While we ate chicken salad and strawberry shortcake, we also digested a few more tips from Toni about the blog. Toni’s found a sort of word.press-for-dummies kind of book that she borrows for a while and then returns to the library. (A body can absorb only so much tech stuff along with writing.) She’s unearthed how to do a calendar and how to figure out who’s been visiting the blog. We’re all going to try to add pictures and are figuring out that the “pages” of the blog are “static” and what that means for how we can add to them. Toni wants us to add to the About Us page; we agree that it makes sense to think about what we have to say about ourselves and our writing.

Toni also described how Huffington Post has asked for help in writing a five-word thank you for their Webby award. Recently we participated in a couple of six word memoir contests that got us laughing and compressing ideas—sort of like how Marion has us creating one sentence statements. So we’ll give this five-word contest a try.

I read a paper copy of her Letter to Linda. The group helped me see that the paragraph on Troglodyte troglodyte is there because of something I’ve yet to heave up out of the lagoon of memory.  So, albeit with a kick or two of resistance—I love this science stuff—I agreed to jettison this paragraph and use it to start an exploratory draft (thanks to William Zinsser for that concept: exploratory vs. compositional writing–http://www.williamzinsserwriter.com; http://www.theamericanscholar.org/visions-and-revisions/). I’ll try to probe the connection, fragile though it may seem, between troglodytes and Linda’s story. (Marion is encouraging us to pursue these “fragile” connections.)

Another idea that came up was this: when we’re wrestling with a piece it’s helped in the past if we write on the topic in another genre. So I may try taking this memoir/profile piece into fiction—or maybe poetry. Donald Hall says that when he’s working with an idea he tries it out as prose, then poetry, and back again sometimes to help himself hone it down. (http://wiredforbooks.org/donaldhall)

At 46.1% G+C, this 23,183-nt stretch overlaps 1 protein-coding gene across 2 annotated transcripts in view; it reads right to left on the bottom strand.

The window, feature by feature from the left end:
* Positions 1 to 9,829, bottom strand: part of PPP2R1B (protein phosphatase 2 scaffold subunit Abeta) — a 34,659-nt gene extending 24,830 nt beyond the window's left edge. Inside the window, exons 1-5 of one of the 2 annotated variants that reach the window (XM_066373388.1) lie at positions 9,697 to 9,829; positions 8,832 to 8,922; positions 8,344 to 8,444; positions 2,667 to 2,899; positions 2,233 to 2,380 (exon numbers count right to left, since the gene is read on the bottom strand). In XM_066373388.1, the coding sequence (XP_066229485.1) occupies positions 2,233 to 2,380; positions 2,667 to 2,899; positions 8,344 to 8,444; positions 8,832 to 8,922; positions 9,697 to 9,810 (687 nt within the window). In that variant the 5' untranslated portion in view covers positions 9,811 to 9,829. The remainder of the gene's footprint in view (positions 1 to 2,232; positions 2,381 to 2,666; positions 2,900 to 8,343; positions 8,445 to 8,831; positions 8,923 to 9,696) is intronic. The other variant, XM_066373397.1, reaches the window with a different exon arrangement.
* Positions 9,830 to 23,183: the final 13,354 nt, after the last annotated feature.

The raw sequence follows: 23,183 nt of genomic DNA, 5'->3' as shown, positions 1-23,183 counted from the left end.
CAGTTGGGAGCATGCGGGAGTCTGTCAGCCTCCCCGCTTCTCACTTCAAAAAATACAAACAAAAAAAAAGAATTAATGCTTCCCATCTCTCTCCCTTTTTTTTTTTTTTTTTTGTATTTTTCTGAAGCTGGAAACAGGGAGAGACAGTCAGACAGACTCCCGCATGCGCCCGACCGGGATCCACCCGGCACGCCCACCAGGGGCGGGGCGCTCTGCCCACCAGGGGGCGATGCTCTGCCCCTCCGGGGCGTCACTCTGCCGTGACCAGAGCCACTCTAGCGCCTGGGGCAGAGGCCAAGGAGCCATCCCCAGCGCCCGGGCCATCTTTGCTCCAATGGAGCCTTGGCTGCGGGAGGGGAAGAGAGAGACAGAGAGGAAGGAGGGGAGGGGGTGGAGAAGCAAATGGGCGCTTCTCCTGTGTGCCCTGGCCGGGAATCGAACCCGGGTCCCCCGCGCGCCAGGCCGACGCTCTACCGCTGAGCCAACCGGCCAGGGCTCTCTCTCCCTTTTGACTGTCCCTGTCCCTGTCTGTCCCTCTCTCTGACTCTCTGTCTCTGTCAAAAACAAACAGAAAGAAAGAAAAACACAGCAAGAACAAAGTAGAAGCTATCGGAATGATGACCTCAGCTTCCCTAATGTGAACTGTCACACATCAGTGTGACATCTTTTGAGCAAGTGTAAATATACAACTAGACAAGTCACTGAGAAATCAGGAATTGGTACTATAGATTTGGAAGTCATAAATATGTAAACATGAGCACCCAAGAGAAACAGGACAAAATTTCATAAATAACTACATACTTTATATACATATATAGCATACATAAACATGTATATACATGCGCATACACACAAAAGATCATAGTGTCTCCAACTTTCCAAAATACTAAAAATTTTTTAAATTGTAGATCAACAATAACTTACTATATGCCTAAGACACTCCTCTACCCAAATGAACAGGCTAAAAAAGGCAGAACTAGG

We talked more about the importance of making sure we don’t neglect close study of each other’s writing. (Ronnie’s going to work on her villanelle and bring it back for the group to Really Ruminate Upon.)

We’re meeting on Monday at Toni’s at 11:30. Toni and I are playing piano and cello at 10:30 if anyone wants to arrive for Morning Music. We’re doing Sammartini and Saint-Saens. We’re all going to bring our writing and start on Chapter 4–The Barbie-Bodied Book. (http://www.amazon.com/Writing-What-You-Know-Realia/dp/1935534025; http://thesisterproject.com/roach/marions-new-book-on-memoir/ )We’re learning that we’re probably going to go back to earlier chapters and use them as a sieve for writing projects, but for now we’ll keep reading.

Two developments for our group: 1st: Like Ted Kooser and Art Plotnik, Marion Roach Smith has tugged at our minds and hearts and generated writing energy. 2nd: The blog has provided a platform and forced us to pay attention so as to learn something that’s just a bit hard in an area that’s just a bit off our comfort zone. While it’s created both positive and negative energy, it’s intriguing us. Both developments are helping us to notice things we might not have noticed. (Sort of like the telescope in the Phantom Tollbooth.)